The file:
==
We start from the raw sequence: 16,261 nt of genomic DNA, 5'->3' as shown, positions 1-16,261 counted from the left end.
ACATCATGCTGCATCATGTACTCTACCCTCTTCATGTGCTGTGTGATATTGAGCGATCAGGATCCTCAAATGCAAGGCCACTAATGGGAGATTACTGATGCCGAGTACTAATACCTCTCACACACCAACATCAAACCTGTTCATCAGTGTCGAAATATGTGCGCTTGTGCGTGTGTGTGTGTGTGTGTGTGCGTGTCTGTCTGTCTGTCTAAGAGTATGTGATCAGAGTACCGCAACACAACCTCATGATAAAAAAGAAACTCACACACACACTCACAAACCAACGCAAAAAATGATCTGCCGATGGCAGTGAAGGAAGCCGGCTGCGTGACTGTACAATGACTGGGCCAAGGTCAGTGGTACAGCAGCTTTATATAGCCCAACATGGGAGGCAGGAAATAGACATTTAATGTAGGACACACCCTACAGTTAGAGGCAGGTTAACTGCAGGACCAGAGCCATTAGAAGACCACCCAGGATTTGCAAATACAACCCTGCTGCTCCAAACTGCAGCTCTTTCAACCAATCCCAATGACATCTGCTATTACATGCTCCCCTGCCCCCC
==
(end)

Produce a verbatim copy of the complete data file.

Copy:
We start from the raw sequence: 16,261 nt of genomic DNA, 5'->3' as shown, positions 1-16,261 counted from the left end.
ACATCATGCTGCATCATGTACTCTACCCTCTTCATGTGCTGTGTGATATTGAGCGATCAGGATCCTCAAATGCAAGGCCACTAATGGGAGATTACTGATGCCGAGTACTAATACCTCTCACACACCAACATCAAACCTGTTCATCAGTGTCGAAATATGTGCGCTTGTGCGTGTGTGTGTGTGTGTGTGTGCGTGTCTGTCTGTCTGTCTAAGAGTATGTGATCAGAGTACCGCAACACAACCTCATGATAAAAAAGAAACTCACACACACACTCACAAACCAACGCAAAAAATGATCTGCCGATGGCAGTGAAGGAAGCCGGCTGCGTGACTGTACAATGACTGGGCCAAGGTCAGTGGTACAGCAGCTTTATATAGCCCAACATGGGAGGCAGGAAATAGACATTTAATGTAGGACACACCCTACAGTTAGAGGCAGGTTAACTGCAGGACCAGAGCCATTAGAAGACCACCCAGGATTTGCAAATACAACCCTGCTGCTCCAAACTGCAGCTCTTTCAACCAATCCCAATGACATCTGCTATTACATGCTCCCCTGCCCCCC